Growth – is it a dirty word?

How incentives worked in the past

By now, the application of 20:20 hindsight to the UK [ex-]Chancellor Kwarteng’s ‘mini-budget’ is almost complete. Everything which might ‘jolt Britain out of its economic torpor’ (FT, Sept 23 2022) has been scrapped, to be replaced with something a whole lot less exciting, including a new Chancellor.

I am not going into the politics of this. Many others have already done so.

But one legacy remains: lifting the ‘cap’ on annual bonus. Specifically, relaxing the 2014 EU imposed cap set at 100% of salary (2x that with shareholder approval).

Broadly, the City of London is deemed to have a ‘big smile’ about uncapping bonus (FT, Sept 23, 2022). We are having to assume, here, that ‘lifting the cap’ is the same as ‘uncapping’ bonus (they are not quite the same thing – see Note A).

Even Sir Douglas Flint, former Chair of HSBC says uncapping bonus will make the UK more competitive. With his seal of approval, it has to work, surely.

The problem lies in the execution of an ‘uncapped maximum’. I am not talking here of the contractual knitting (or, rather, unpicking) required to move bankers from high salaries to lower salary plus higher variable pay. What I am talking about is the impact any uncapped bonus has on performance overall.

Let’s examine what actually happened where uncapped bonus used to exist: take a money broking firm as an example. Bonus was linked to ‘desk revenue’, and a simple, uncapped, formula translated annual (even quarterly) revenues into bonus cash paid. The good news for participants in the bonus plan was that they enjoyed what they would refer to as ‘transparency’, and we typically refer to as ‘line of sight’. What the team on any desk saw was their own performance - right in front of them - and that performance directly drove what they were paid in bonus. No ifs, no buts, no deferrals, no risk discounting, no linkage to the Group’s performance, no analysis of trailing performance, no future match, no payment in equity.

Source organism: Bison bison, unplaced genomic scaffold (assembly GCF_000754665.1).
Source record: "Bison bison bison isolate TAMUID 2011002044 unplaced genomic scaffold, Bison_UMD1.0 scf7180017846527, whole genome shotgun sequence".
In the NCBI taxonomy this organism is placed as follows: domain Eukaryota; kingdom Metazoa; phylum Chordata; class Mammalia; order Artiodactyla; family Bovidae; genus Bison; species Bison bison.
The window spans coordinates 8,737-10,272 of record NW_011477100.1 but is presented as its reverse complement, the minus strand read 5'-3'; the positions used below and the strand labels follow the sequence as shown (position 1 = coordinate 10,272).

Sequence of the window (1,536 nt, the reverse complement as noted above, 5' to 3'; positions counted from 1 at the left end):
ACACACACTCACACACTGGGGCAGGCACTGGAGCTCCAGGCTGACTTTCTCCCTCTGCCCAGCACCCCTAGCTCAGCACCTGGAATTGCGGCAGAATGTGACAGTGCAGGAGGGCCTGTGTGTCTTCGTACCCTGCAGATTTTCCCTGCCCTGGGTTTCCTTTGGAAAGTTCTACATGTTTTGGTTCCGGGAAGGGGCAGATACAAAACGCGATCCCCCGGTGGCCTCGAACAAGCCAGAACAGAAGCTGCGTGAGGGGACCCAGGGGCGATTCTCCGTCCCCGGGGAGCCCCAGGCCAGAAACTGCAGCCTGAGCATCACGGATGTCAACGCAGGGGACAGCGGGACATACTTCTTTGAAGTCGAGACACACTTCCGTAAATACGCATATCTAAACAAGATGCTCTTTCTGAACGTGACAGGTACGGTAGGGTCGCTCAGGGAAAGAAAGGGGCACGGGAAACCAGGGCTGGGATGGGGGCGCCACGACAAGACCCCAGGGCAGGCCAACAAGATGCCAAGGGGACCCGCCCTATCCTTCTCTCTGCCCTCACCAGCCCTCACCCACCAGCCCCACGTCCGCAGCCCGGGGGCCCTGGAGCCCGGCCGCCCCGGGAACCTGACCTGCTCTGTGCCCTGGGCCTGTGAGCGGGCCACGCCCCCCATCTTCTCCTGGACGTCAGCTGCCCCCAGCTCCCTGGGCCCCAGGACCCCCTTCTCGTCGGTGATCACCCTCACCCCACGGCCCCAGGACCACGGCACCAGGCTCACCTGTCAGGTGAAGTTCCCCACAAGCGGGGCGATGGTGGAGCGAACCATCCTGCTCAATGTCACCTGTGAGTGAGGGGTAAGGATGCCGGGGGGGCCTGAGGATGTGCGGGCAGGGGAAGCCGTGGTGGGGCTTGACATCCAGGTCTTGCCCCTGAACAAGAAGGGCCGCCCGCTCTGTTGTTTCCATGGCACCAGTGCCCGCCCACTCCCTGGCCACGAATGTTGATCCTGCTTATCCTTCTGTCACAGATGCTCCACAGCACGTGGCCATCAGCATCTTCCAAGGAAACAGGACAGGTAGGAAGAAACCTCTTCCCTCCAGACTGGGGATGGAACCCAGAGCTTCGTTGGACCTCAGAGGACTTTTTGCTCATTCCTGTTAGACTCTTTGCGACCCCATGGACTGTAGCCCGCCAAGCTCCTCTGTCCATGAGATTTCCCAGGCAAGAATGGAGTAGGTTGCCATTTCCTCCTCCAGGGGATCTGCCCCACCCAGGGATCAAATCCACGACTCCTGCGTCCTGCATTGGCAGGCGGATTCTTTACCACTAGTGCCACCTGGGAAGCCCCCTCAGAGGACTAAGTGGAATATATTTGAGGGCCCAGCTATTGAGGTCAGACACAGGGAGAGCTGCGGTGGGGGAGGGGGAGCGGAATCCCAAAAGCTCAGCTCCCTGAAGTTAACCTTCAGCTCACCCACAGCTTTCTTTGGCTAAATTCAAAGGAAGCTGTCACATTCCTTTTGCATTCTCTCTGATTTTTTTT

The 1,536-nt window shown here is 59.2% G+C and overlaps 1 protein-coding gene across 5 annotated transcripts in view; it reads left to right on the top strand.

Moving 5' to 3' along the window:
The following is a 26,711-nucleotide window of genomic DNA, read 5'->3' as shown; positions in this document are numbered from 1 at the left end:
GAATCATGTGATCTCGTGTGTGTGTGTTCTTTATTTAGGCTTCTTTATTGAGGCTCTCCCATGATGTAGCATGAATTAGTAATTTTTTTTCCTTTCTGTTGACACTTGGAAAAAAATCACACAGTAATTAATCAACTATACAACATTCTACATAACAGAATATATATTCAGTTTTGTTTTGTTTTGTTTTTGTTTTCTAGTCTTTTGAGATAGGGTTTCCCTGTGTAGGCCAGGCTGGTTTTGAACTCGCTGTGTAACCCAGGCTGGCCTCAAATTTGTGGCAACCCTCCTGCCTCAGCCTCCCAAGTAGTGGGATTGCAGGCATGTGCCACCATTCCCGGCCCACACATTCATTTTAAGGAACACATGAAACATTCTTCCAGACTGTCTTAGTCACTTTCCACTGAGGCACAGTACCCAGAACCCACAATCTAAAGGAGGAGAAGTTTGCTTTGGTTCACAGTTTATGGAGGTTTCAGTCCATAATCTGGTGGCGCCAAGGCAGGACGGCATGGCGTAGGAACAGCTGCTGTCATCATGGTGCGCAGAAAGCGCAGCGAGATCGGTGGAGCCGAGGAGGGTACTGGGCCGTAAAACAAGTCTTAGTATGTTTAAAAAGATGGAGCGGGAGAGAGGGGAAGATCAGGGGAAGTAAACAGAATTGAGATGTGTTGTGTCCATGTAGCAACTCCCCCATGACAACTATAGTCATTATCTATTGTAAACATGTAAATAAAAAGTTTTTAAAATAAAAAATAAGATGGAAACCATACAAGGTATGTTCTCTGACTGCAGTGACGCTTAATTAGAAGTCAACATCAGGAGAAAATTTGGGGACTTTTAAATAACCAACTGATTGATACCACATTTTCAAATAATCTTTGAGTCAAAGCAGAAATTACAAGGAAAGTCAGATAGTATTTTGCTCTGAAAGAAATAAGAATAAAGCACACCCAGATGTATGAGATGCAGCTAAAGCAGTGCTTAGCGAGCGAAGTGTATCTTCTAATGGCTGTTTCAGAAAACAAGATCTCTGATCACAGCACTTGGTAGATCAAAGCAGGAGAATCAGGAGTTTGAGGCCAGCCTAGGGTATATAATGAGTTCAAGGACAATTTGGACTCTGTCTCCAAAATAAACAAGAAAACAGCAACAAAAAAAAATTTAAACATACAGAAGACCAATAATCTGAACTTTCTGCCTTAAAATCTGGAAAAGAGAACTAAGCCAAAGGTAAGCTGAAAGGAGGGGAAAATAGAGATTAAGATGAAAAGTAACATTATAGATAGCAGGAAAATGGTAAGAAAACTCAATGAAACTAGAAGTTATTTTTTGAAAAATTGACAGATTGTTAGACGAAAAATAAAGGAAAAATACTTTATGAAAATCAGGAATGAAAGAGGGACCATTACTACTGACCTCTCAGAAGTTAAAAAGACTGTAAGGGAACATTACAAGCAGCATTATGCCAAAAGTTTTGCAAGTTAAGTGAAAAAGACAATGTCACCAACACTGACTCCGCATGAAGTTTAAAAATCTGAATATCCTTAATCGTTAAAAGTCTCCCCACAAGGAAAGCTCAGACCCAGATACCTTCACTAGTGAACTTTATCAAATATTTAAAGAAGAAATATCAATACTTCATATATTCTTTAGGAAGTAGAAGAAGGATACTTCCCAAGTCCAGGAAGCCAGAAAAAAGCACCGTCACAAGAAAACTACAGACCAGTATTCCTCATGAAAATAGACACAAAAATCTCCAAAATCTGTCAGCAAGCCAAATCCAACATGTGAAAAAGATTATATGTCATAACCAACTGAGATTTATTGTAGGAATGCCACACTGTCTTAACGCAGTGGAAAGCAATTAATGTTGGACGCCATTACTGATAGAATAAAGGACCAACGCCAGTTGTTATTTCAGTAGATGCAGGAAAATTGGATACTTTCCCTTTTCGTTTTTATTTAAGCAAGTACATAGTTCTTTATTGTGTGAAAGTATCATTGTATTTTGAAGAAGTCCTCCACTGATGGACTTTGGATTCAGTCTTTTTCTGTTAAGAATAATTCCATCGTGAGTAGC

That transparency, that direct drive mechanism, was the engine of growth. There is no question about that. The same is true of a waiter counting tips, or of a drinks firm selling cans of fizzy pop around the world.

The problem lies in how you define performance. Is more and more revenue from more and more money broking desks a good thing for the owners of that business? [It turned out to be a very bad idea, in retrospect] Just like more and more insurance underwriting isn’t necessarily a good thing for the owners of an insurance company, in the long-run, nor is it necessarily a great idea to be exposed to every currency under the sun. But that is what you get when you uncap ‘desk bonus’ for money-broking teams. It is what you would get if you uncapped bonus in any business which required capital, which under-wrote risks at a corporate level, that had to make careful allocations of any resource at the corporate level.

Uncapping bonus means you get what you pay for - growth - so you better make sure that what you grow is what you actually want.

Which brings us neatly to the question: what do we want? One might call this the Kwarteng Dilemma: do we want just Growth? We clearly do not want to use up the planet’s precious resources to do so. We do not want to exacerbate a climate crisis. We need to grow the economy to grow our tax base to fund initiatives like the transition to Sustainable Energy – but to grow requires us to burn finite resources.

In the end, today’s incentive compensation designs mirror this Dilemma precisely:

  • Executive pay in 2022 includes some variable pay, but it is not uncapped [see Note B]